“May the Fourth be with you,” Star Wars Day celebrates “The Force”

Space Science

American actors Mark Hamill, Carrie Fisher and Harrison Ford on the set of Star Wars: Episode IV – A New Hope written, directed and produced by Georges Lucas. (Photo by Sunset Boulevard/Corbis via Getty Images)

MYSTERY WIRE — Today is a special day for Star Wars fans.

For starters, do yourself a favor and go to Google and type in “May the 4th.”

“May the Fourth be with you” is a pun that comes from a famous line in the Star Wars franchise, “May the force be with you.”

LAS VEGAS – MAY 29: The opening title from the Star Wars film series is shown on screen while musicians perform during “Star Wars: In Concert” at the Orleans Arena May 29, 2010 in Las Vegas, Nevada. The traveling production features a full symphony orchestra and choir playing music from all six of John Williams’ Star Wars scores synchronized with footage from the films displayed on a three-story-tall, HD LED screen. (Photo by Ethan Miller/Getty Images)

Star Wars is celebrating the day with this video.

According to USA Today, “the first official application of the phrase to the May 4th date came in 1979, when the U.K. Conservative Party paid for a newspaper advertisement saying, “May the Fourth Be With You, Maggie. Congratulations!” to celebrate the party’s general election victory.”

Since then, the popularity of Star Wars Day has exploded online.

If you are somehow not a fan of Star Wars Day, you can blame Canada.

On this date in 2011, “the first organized Star Wars Day events were held at the Toronto Underground Cinema,” according to wickedlocal.com.

In Las Vegas at least one wedding chapel if offering a Star Wars themed wedding package.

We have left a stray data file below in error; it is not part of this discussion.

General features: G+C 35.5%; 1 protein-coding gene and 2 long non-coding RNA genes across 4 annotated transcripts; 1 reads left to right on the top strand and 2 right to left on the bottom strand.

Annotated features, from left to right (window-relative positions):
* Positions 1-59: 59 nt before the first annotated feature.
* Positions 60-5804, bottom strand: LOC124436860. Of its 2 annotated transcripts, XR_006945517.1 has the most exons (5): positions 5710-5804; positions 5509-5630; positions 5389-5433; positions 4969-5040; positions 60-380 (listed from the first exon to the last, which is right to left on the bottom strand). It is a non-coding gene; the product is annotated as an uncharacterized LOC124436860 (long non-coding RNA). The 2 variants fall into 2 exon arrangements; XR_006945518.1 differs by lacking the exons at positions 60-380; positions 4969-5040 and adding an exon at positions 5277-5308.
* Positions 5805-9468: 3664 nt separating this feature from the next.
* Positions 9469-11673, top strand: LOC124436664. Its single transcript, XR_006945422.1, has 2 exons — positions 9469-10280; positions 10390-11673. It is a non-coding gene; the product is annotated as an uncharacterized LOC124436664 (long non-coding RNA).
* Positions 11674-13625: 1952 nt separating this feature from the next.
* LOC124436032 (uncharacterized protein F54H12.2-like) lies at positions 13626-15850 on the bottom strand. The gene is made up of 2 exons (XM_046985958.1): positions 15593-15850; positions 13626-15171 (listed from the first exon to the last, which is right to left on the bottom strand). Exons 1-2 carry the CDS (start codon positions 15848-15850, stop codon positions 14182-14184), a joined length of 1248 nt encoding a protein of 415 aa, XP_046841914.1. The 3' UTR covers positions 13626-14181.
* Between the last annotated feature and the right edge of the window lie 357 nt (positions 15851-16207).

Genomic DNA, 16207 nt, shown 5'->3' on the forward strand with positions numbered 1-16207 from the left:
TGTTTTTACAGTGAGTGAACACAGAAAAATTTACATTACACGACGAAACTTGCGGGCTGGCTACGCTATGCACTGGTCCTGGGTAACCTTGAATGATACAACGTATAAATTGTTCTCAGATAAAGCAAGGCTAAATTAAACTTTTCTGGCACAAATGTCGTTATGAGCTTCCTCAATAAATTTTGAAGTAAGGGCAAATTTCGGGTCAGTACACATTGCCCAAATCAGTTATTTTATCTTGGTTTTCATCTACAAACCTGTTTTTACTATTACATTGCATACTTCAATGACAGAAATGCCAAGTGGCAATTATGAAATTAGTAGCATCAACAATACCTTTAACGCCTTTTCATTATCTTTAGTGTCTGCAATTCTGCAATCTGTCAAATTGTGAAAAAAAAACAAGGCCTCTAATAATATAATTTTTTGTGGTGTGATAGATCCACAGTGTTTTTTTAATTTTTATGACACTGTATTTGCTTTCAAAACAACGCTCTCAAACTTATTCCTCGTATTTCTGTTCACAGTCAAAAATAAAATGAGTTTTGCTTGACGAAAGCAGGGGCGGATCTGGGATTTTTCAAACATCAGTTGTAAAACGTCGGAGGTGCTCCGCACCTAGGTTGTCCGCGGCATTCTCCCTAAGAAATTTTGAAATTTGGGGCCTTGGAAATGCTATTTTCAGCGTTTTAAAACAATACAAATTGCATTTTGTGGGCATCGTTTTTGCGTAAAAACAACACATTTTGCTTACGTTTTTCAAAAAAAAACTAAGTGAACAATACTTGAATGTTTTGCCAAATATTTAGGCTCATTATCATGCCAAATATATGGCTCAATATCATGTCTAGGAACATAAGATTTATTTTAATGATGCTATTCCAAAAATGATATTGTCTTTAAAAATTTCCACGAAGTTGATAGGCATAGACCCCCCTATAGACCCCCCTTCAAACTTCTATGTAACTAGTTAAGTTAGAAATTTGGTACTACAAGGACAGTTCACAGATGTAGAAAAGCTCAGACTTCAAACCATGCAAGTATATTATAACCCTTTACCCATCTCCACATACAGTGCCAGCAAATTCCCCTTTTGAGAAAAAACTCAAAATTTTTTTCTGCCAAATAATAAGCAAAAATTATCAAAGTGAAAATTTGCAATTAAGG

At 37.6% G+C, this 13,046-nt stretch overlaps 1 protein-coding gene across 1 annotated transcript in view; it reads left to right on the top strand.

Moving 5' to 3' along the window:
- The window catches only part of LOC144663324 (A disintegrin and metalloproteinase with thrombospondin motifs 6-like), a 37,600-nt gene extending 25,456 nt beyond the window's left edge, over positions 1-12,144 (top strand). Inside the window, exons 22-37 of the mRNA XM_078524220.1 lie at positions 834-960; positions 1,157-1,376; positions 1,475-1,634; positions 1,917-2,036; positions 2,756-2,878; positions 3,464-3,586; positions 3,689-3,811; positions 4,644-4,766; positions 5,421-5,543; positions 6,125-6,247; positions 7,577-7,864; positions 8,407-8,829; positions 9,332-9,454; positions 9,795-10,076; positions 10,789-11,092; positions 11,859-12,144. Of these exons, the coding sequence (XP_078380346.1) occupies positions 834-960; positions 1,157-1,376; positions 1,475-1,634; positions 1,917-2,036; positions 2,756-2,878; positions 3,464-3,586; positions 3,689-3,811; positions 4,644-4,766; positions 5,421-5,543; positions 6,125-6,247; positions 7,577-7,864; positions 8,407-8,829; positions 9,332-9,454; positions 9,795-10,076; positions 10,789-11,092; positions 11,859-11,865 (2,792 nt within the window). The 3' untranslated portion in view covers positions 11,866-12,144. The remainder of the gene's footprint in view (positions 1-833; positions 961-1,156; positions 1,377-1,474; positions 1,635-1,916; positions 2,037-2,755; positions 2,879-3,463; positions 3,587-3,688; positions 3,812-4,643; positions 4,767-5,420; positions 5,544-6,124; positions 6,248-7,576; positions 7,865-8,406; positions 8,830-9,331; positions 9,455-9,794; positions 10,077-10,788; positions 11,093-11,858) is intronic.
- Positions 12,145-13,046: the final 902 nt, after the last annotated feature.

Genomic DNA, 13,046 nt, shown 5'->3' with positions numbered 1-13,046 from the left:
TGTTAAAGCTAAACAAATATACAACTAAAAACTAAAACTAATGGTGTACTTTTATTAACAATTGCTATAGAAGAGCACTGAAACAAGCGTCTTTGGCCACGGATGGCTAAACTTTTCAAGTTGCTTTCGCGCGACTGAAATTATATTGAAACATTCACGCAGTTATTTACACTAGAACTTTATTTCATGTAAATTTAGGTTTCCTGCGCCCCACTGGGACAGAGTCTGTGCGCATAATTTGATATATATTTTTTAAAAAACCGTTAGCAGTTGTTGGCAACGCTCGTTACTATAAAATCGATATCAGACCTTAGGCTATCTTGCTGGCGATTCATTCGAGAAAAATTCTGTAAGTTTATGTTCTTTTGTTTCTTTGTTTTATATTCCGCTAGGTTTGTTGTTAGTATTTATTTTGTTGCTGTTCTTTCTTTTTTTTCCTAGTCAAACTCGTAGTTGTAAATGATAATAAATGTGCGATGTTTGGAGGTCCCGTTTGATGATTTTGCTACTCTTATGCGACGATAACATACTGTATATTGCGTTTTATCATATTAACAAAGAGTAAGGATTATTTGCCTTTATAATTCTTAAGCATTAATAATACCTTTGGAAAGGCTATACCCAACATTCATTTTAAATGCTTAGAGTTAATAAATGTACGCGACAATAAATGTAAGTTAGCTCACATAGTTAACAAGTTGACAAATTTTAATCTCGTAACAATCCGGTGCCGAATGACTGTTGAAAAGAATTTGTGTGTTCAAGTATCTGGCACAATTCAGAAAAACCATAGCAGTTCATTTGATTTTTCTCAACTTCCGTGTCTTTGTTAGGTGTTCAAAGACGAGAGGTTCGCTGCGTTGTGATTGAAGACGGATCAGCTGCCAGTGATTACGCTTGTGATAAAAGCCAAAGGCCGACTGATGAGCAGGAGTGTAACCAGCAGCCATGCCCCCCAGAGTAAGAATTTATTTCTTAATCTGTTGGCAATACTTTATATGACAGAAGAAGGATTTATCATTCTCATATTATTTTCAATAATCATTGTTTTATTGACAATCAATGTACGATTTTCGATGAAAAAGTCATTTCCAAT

The history and current popularity shouldn’t be lost on you though. According to space.com Star Wars Day was officially first organized in 2011 in Toronto, Canada. Why? Because someone thought it sounded fun to say the fourth instead of force when advertising for showing of the Star Wars’ movies for the Toronto Underground Cinema.

Headline from the London Evening News, May 4, 1979.

But using the Star Wars phrase this way can actually be found dating back to 1979, two years after the first Star Wars movie was released. It was first seen in writing when Margaret Thatcher took office as the new prime minister of Britain on May 4, 1979 On that day, the London Evening News congratulated her with a front-page ad that read, “May the fourth be with you, Maggie. Congratulations.” 

Britain has an odd history with the phrase. In 1994, it came up during a defense debate in the British parliament. And from then on, it swept through fan clubs and enthusiast circles, almost like someone out there just sensed its existence.

By 2020, the day has taken hold in at least north American and British culture. Astronauts on the International Space Station even watched Star Wars while in orbit on this day.

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